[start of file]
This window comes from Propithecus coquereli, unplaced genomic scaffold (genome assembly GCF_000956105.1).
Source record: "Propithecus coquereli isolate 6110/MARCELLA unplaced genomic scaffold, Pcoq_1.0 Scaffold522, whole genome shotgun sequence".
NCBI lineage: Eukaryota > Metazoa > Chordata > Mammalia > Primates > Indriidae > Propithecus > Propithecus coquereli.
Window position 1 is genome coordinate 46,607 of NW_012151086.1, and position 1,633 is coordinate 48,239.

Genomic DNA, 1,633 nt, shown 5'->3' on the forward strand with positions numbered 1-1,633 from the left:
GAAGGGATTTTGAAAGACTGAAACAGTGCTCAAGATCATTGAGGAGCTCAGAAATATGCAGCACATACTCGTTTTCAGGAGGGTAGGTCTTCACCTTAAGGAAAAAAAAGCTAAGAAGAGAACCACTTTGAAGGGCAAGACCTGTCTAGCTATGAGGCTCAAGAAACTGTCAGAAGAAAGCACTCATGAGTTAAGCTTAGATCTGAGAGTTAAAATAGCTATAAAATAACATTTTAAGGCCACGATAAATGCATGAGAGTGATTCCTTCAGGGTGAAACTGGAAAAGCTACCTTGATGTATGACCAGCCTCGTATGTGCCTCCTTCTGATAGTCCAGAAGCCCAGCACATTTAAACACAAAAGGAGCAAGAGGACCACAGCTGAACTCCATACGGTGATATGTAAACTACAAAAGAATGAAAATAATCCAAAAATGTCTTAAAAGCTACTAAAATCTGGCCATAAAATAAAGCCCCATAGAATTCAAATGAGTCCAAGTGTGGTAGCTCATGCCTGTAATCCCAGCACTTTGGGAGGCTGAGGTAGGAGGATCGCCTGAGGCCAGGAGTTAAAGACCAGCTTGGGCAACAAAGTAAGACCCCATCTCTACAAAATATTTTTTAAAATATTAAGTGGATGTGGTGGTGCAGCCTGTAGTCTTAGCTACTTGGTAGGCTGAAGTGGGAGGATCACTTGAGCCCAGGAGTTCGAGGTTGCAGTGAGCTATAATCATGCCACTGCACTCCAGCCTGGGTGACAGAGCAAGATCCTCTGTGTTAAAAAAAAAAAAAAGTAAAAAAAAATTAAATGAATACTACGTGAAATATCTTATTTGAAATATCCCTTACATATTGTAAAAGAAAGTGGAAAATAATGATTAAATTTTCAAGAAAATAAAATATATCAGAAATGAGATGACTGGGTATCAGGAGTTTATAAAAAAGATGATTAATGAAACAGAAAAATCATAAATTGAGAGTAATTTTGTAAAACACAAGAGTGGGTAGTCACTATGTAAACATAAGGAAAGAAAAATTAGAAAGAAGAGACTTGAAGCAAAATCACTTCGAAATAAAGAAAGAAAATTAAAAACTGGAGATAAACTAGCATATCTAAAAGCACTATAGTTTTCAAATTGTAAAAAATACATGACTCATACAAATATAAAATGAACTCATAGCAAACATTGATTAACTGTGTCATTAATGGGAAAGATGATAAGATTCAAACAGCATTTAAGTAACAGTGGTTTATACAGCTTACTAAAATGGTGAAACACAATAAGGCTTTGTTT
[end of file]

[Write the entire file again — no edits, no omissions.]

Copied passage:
This window comes from Propithecus coquereli, unplaced genomic scaffold (genome assembly GCF_000956105.1).
Source record: "Propithecus coquereli isolate 6110/MARCELLA unplaced genomic scaffold, Pcoq_1.0 Scaffold522, whole genome shotgun sequence".
NCBI lineage: Eukaryota > Metazoa > Chordata > Mammalia > Primates > Indriidae > Propithecus > Propithecus coquereli.
Window position 1 is genome coordinate 46,607 of NW_012151086.1, and position 1,633 is coordinate 48,239.

Genomic DNA, 1,633 nt, shown 5'->3' on the forward strand with positions numbered 1-1,633 from the left:
GAAGGGATTTTGAAAGACTGAAACAGTGCTCAAGATCATTGAGGAGCTCAGAAATATGCAGCACATACTCGTTTTCAGGAGGGTAGGTCTTCACCTTAAGGAAAAAAAAGCTAAGAAGAGAACCACTTTGAAGGGCAAGACCTGTCTAGCTATGAGGCTCAAGAAACTGTCAGAAGAAAGCACTCATGAGTTAAGCTTAGATCTGAGAGTTAAAATAGCTATAAAATAACATTTTAAGGCCACGATAAATGCATGAGAGTGATTCCTTCAGGGTGAAACTGGAAAAGCTACCTTGATGTATGACCAGCCTCGTATGTGCCTCCTTCTGATAGTCCAGAAGCCCAGCACATTTAAACACAAAAGGAGCAAGAGGACCACAGCTGAACTCCATACGGTGATATGTAAACTACAAAAGAATGAAAATAATCCAAAAATGTCTTAAAAGCTACTAAAATCTGGCCATAAAATAAAGCCCCATAGAATTCAAATGAGTCCAAGTGTGGTAGCTCATGCCTGTAATCCCAGCACTTTGGGAGGCTGAGGTAGGAGGATCGCCTGAGGCCAGGAGTTAAAGACCAGCTTGGGCAACAAAGTAAGACCCCATCTCTACAAAATATTTTTTAAAATATTAAGTGGATGTGGTGGTGCAGCCTGTAGTCTTAGCTACTTGGTAGGCTGAAGTGGGAGGATCACTTGAGCCCAGGAGTTCGAGGTTGCAGTGAGCTATAATCATGCCACTGCACTCCAGCCTGGGTGACAGAGCAAGATCCTCTGTGTTAAAAAAAAAAAAAAGTAAAAAAAAATTAAATGAATACTACGTGAAATATCTTATTTGAAATATCCCTTACATATTGTAAAAGAAAGTGGAAAATAATGATTAAATTTTCAAGAAAATAAAATATATCAGAAATGAGATGACTGGGTATCAGGAGTTTATAAAAAAGATGATTAATGAAACAGAAAAATCATAAATTGAGAGTAATTTTGTAAAACACAAGAGTGGGTAGTCACTATGTAAACATAAGGAAAGAAAAATTAGAAAGAAGAGACTTGAAGCAAAATCACTTCGAAATAAAGAAAGAAAATTAAAAACTGGAGATAAACTAGCATATCTAAAAGCACTATAGTTTTCAAATTGTAAAAAATACATGACTCATACAAATATAAAATGAACTCATAGCAAACATTGATTAACTGTGTCATTAATGGGAAAGATGATAAGATTCAAACAGCATTTAAGTAACAGTGGTTTATACAGCTTACTAAAATGGTGAAACACAATAAGGCTTTGTTT